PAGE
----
Sunday, July 13, 2014

The Ideal Syria Solution Requires a Time Machine

Is arming a rebel army in Syria a bad idea? Not if you either want to defeat Assad and the jihadis or if you want to end the death toll.

There is news that the British are thinking of arming more acceptable Syrian rebels. This writer thinks it is a mistake:

The last thing Syria and the rest of the Middle East needs at the moment is more guns and militiamen. To my mind that is simply a recipe for disaster.

Rather than pushing for military intervention, perhaps our ministers would have been better employed trying to put pressure on the warring parties to agree a ceasefire, and bring to an end the murderous cycle of violence that has so far killed in excess of 120,000 people.

Keep in mind that this requires you to believe that a Syrian civil war with Assad and the jihadis well armed and over 160,000 dead (perhaps the writer isn't counting government casualties) is not a recipe for disaster.

Somebody is going to win this civil war. And people will die on the way to that outcome. The question is who do we want to win and not some notion that if we "put pressure" on all sides that they'll agree to a ceasefire.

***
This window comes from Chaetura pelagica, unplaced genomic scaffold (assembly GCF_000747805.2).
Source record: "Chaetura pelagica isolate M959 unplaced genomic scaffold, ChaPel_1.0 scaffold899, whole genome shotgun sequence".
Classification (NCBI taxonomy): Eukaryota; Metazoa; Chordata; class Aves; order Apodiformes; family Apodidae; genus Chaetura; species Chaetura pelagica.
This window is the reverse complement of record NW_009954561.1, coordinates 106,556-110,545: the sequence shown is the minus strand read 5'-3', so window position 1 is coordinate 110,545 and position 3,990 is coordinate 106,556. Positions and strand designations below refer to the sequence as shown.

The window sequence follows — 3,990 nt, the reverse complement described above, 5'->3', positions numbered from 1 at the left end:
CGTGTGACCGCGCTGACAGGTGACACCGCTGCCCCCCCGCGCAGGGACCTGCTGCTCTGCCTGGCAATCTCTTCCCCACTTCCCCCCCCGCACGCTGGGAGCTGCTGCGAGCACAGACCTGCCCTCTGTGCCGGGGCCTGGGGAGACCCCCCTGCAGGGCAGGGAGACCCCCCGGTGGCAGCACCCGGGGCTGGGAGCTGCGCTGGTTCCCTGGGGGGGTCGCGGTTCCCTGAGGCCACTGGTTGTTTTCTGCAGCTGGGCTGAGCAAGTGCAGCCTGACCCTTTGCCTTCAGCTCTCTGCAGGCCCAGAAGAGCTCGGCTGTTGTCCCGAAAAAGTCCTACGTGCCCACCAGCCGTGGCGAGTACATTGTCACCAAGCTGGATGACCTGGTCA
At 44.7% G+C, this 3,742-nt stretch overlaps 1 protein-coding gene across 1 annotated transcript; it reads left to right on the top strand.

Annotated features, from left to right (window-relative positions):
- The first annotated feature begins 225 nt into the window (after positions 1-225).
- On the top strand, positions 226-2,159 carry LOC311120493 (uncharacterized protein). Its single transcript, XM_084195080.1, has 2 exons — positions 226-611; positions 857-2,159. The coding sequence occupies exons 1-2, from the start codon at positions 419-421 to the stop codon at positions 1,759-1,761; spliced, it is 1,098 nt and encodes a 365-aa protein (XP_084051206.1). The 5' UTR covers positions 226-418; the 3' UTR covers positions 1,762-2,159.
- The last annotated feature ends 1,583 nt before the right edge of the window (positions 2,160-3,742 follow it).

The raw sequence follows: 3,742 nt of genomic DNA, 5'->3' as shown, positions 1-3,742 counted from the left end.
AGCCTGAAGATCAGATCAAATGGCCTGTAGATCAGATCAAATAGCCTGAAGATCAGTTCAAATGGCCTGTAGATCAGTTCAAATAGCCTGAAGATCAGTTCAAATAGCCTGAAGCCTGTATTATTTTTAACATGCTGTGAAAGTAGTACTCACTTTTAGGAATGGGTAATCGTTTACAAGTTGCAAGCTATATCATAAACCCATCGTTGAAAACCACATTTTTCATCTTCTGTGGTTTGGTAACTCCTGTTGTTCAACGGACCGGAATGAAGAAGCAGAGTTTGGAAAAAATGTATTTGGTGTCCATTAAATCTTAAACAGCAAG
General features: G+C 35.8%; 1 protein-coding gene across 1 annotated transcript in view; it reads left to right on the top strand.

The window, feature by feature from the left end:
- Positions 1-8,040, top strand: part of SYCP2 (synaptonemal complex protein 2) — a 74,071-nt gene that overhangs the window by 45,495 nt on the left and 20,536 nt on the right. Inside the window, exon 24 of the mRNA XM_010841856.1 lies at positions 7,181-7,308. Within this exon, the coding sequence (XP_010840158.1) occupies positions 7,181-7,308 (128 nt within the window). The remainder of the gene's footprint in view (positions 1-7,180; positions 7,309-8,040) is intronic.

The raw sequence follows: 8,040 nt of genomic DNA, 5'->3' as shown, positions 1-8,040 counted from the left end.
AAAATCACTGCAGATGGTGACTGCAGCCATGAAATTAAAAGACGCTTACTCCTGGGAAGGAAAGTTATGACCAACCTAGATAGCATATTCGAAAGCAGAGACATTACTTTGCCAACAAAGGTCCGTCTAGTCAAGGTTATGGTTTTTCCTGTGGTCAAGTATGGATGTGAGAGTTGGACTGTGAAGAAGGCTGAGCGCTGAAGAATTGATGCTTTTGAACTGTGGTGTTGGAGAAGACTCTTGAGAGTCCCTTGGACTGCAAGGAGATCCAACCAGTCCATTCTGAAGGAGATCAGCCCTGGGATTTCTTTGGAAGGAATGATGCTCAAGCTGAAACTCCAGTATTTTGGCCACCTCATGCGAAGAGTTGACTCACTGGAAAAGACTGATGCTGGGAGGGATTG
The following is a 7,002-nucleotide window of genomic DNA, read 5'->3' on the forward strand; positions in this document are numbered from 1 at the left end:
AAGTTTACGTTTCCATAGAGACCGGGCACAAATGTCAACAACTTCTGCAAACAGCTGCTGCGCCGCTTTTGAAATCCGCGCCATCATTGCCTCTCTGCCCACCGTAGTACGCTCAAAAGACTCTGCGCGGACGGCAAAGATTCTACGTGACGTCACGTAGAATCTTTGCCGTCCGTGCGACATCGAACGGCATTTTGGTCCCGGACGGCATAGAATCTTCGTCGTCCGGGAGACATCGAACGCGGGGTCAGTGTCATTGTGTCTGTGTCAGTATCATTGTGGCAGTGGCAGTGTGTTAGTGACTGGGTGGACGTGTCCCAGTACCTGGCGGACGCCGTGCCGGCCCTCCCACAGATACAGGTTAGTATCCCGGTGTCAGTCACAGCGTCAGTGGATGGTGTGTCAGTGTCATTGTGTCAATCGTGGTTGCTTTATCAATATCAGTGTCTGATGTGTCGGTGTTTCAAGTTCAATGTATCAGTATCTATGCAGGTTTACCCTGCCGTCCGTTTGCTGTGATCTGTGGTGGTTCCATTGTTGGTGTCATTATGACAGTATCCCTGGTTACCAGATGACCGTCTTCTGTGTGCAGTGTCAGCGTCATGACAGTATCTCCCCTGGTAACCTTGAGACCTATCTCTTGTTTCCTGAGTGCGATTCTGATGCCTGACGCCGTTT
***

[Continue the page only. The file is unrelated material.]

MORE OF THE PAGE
Would Assad agree to a ceasefire? Would ISIL (ISIS) or other jihadis?

And what if we could get a ceasefire?

That just ratifies Assad's rule in the west where he can still host a Russian naval base, destabilize Lebanon and help Hezbollah threaten Israel, and directly face Israel on their common border.

And it ratifies ISIL's control of eastern Syria, which gives ISIL a safe haven to focus on the Iraq front.

And al Qaeda jihadis will remain standing in the areas they hold.

Could the non-jihadi rebels survive such a ceasefire if they are the one side without significant support?

In the end, a ceasefire would just be a chance to rest, reorganize, and rearm. And if we get a ceasefire as an alternative to arming acceptable rebels, the sides that resume fighting will be Assad, ISIL, and the other jihadis. The non-jihadi rebels will fade away by going home, fleeing Syria, or joining the jihadi rebels who will fight Assad.

If your only objective is to limit the casualties, you should have either backed the rebels early when Assad was weak or even earlier backed Assad in inflicting a rapid slaughter of 10,000 protesters and hostile civilians in an effort to shock the protesters into giving up before it escalated to rebellion.

The disaster ship has sailed. The question now is who wins? Staying out just increases the odds that the very worst will emerge victorious.